No Soup for You!

Made popular by the Seinfeld television series, the Soup Man restaurant in New York City demands that customers know what kind of soup they want before arriving at the counter. Signs are prominently displayed, stating the rules in several languages:

Pick the soup you want!
Have your money ready!
Move to the extreme left after ordering!

Failure to follow these rules may result in the harshest of penalties — no soup for you!

Like the Soup Man restaurant, the optimization process is not well suited to those who don’t have a clear set of goals in mind.  Continue reading

Parsimonious Optimization

The word parsimonious means thrifty, economical, frugal, and sometimes even stingy. It is an unusual word to use when describing optimization, but it is meaningful here in two ways.Time is moneyFirst, the purpose of optimization is to minimize a function. The intent is not a meager reduction, but absolute minimization. This seems pretty stingy, but in a useful way.

Second, and of greater interest here, the process of optimization must be efficient, economical, and thrifty. That is, finding an optimized solution to a problem should take as little of your time and resources as possible. Unfortunately, in many real-world applications, time is the largest barrier to realizing the true value of automated optimization.

In theory, you should be able to find an optimized solution whenever you have a good system analysis model and an appropriate search algorithm.  But if the model requires hours or even days of CPU time for each design evaluation, and the algorithm requires a large number of evaluations, then the total time required to reach that optimized solution may turn out to be completely impractical.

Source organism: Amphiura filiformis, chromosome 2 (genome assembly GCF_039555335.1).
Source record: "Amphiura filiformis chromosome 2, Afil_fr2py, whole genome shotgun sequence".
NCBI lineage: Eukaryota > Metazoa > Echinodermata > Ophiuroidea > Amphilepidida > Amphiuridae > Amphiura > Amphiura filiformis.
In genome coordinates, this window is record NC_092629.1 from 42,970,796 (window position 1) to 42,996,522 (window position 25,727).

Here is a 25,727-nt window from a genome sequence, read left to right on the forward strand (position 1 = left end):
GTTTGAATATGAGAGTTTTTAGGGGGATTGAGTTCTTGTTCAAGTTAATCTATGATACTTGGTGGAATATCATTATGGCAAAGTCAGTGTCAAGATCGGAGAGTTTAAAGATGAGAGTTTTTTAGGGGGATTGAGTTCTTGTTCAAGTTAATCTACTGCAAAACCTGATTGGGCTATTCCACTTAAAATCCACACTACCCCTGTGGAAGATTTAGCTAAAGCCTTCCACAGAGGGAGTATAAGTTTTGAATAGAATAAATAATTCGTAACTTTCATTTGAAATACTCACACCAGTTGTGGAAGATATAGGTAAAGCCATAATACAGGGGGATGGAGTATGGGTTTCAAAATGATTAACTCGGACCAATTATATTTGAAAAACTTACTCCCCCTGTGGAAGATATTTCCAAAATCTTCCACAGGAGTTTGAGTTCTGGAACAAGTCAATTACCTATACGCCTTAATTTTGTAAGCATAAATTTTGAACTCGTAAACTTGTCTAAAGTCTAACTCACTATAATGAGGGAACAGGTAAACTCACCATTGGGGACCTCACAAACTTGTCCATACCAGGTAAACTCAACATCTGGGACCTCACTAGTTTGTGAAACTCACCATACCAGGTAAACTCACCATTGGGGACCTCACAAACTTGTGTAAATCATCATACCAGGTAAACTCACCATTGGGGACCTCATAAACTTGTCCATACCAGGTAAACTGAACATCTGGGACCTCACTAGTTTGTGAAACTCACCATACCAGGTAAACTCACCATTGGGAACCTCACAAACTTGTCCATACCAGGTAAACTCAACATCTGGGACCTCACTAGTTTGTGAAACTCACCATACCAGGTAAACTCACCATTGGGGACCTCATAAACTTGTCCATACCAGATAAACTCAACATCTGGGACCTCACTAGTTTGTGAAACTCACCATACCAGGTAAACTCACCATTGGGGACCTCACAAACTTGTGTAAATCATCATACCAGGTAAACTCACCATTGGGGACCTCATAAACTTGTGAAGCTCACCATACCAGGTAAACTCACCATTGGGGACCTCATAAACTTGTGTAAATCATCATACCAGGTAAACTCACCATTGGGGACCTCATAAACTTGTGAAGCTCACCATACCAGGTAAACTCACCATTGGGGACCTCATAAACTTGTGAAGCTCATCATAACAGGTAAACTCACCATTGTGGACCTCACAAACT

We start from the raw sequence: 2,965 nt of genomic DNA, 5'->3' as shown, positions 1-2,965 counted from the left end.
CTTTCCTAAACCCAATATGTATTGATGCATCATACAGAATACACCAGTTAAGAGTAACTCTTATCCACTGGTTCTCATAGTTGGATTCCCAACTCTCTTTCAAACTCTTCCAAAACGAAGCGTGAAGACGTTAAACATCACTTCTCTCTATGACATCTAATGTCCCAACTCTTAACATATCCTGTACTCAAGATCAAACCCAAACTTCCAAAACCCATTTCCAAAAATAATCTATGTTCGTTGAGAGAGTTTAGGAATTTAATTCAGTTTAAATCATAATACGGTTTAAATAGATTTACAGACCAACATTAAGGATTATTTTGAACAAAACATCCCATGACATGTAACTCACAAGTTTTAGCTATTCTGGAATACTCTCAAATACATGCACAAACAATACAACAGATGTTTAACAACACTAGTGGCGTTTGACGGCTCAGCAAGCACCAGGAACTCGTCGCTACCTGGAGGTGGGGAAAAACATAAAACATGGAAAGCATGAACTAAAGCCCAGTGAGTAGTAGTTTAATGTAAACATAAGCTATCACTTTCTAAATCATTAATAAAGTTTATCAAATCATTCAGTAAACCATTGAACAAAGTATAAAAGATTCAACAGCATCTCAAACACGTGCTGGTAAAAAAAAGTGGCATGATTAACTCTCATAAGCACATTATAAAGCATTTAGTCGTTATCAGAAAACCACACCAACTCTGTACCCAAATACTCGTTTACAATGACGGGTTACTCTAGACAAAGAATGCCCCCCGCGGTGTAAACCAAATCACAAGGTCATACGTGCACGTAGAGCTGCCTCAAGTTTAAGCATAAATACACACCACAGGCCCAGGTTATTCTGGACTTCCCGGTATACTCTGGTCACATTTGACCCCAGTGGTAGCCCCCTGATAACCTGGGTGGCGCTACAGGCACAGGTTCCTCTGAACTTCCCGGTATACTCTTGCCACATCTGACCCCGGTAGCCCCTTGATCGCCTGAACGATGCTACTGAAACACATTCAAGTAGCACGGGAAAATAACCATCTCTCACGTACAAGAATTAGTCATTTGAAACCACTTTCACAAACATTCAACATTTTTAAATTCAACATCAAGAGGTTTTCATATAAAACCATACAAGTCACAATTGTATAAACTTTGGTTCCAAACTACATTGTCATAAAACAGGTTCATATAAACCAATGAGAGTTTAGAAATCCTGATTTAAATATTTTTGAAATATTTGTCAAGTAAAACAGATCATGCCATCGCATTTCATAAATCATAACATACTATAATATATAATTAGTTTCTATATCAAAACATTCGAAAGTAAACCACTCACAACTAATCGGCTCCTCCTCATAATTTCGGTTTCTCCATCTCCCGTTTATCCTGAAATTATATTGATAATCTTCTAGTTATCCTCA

Let’s consider the cost factors involved. The total CPU time needed to find an optimized solution is defined this way:

where NSOL is the number of optimization solutions performed, and the expression inside the brackets represents the total search time per iteration of the optimization solution.

Based on this formula, there are only four ways you can reduce the solution time for an optimization study. You can

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The Upside

baseball playerHigh school tryouts. College recruiting. Pro draft day. At every level of athletics, coaches face a tough pre-season decision. Select player A, a better than average athlete who has worked diligently for many years to maximize his potential under the tutelage of top coaches. Or choose player B, whose present skill level is not quite as high but who has greater raw athletic ability, is coachable and has real potential to be a superstar – a trait that coaches call “upside.”

A similar situation occurs in product development when selecting between two competing design concepts. A more optimized version of concept A may appear better than a version of concept B that has not been optimized. But concept B may have a lot more potential for improvement, a bigger upside.

The performance of a single example of a concept is not usually a good measure of the concept itself.

How optimized is concept A? What level of performance could be attained by concept B? We seldom know the answers to these questions prior to performing an optimization study.   Continue reading